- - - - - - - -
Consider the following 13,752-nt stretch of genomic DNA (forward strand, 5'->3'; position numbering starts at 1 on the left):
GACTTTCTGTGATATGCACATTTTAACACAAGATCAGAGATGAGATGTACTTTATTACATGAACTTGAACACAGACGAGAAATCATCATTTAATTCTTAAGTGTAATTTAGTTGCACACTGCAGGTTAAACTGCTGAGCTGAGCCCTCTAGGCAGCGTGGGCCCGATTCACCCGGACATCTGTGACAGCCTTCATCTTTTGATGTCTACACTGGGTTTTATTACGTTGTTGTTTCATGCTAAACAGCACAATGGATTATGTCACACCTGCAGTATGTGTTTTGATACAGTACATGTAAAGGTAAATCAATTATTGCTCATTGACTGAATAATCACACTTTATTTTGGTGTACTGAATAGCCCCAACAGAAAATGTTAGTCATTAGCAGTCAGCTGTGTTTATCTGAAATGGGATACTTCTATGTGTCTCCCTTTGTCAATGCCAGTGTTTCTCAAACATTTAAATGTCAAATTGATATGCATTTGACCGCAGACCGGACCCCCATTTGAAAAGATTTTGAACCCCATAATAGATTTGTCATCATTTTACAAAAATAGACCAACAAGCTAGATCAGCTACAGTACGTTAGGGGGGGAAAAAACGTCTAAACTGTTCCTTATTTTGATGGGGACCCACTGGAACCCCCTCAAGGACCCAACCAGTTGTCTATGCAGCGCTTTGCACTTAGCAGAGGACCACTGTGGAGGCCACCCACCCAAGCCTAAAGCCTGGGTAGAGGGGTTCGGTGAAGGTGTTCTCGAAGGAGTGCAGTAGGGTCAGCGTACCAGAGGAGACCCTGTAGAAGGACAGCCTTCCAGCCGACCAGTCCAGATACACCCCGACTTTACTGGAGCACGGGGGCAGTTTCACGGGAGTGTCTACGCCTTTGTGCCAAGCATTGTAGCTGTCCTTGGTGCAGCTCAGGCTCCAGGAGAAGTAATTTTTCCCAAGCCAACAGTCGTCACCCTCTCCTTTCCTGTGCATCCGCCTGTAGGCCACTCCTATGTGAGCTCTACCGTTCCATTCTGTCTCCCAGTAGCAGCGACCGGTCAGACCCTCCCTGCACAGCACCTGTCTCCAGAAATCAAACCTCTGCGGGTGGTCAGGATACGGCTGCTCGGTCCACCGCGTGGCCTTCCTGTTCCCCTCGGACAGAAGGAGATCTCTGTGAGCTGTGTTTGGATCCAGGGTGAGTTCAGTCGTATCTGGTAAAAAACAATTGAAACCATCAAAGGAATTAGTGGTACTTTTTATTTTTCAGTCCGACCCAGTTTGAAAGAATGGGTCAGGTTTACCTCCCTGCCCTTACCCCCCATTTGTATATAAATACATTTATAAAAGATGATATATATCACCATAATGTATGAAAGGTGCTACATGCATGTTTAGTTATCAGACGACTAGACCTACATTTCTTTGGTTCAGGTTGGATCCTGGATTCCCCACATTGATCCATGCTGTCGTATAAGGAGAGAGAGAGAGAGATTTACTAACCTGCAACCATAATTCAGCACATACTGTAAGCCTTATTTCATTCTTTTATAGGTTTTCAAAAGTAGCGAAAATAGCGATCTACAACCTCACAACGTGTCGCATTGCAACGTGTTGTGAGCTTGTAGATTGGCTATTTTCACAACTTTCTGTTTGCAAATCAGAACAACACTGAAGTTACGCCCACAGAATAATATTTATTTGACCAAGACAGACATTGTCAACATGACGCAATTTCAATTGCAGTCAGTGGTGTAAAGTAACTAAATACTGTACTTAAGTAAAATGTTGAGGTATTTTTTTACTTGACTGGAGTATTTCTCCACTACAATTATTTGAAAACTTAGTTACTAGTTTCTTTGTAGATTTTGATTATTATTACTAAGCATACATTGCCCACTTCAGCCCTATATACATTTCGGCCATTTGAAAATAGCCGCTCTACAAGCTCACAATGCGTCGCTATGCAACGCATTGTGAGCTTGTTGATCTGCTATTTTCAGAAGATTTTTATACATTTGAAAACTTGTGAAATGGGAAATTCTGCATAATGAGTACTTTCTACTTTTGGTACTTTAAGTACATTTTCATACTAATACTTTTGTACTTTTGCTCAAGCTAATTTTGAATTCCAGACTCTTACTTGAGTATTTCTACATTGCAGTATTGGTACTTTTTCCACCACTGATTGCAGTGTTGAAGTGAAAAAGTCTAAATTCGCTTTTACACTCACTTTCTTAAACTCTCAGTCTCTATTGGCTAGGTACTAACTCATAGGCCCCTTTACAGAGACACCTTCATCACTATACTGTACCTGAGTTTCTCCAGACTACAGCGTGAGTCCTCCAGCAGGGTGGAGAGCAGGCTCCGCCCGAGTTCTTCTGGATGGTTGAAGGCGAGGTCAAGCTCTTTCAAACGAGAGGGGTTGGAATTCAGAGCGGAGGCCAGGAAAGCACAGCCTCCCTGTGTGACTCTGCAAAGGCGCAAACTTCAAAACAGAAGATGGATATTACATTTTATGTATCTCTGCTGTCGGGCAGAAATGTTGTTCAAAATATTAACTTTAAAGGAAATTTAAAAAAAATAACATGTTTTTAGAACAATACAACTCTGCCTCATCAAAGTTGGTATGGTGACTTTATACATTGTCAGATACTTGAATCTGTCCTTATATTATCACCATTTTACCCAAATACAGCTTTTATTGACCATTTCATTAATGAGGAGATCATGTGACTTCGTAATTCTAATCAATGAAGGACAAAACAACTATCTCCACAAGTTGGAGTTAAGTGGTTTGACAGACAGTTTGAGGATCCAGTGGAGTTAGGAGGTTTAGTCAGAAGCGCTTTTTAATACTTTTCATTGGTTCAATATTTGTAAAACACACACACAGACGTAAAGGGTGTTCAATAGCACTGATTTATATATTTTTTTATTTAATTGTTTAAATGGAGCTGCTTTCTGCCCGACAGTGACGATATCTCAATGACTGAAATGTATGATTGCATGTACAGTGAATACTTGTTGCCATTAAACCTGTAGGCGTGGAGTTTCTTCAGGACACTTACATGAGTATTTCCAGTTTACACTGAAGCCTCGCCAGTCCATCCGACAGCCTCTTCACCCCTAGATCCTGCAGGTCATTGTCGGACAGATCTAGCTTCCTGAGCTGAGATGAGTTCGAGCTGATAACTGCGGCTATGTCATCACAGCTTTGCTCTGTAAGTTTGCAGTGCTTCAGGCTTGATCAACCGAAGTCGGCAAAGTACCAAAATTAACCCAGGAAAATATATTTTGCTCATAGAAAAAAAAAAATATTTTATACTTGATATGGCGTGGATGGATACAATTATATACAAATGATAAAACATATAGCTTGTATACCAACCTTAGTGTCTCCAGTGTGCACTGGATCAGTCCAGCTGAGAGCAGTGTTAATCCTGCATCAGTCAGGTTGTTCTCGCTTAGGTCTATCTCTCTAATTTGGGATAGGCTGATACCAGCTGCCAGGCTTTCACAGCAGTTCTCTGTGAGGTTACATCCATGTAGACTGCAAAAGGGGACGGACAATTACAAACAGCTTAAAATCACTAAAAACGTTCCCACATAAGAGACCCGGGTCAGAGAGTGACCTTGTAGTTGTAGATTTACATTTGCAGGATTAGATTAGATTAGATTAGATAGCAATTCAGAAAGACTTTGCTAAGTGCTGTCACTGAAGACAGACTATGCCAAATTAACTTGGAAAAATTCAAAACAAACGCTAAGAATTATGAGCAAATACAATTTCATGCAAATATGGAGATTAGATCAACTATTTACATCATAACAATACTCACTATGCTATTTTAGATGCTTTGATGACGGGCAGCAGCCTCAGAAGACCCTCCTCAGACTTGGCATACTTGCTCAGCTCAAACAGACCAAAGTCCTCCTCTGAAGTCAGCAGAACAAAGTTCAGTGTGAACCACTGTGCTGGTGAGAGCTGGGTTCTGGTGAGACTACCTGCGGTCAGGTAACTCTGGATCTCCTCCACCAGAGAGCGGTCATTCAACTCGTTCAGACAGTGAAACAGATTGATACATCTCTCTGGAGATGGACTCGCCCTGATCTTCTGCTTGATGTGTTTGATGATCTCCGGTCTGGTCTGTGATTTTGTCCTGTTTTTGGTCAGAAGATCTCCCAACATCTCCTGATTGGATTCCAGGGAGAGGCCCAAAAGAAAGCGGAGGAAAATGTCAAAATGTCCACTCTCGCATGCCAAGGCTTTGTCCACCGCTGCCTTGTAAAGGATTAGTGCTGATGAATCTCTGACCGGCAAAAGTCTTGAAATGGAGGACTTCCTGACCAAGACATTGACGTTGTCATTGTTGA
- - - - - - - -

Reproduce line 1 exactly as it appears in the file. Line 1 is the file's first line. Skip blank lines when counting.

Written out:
Consider the following 13,752-nt stretch of genomic DNA (forward strand, 5'->3'; position numbering starts at 1 on the left):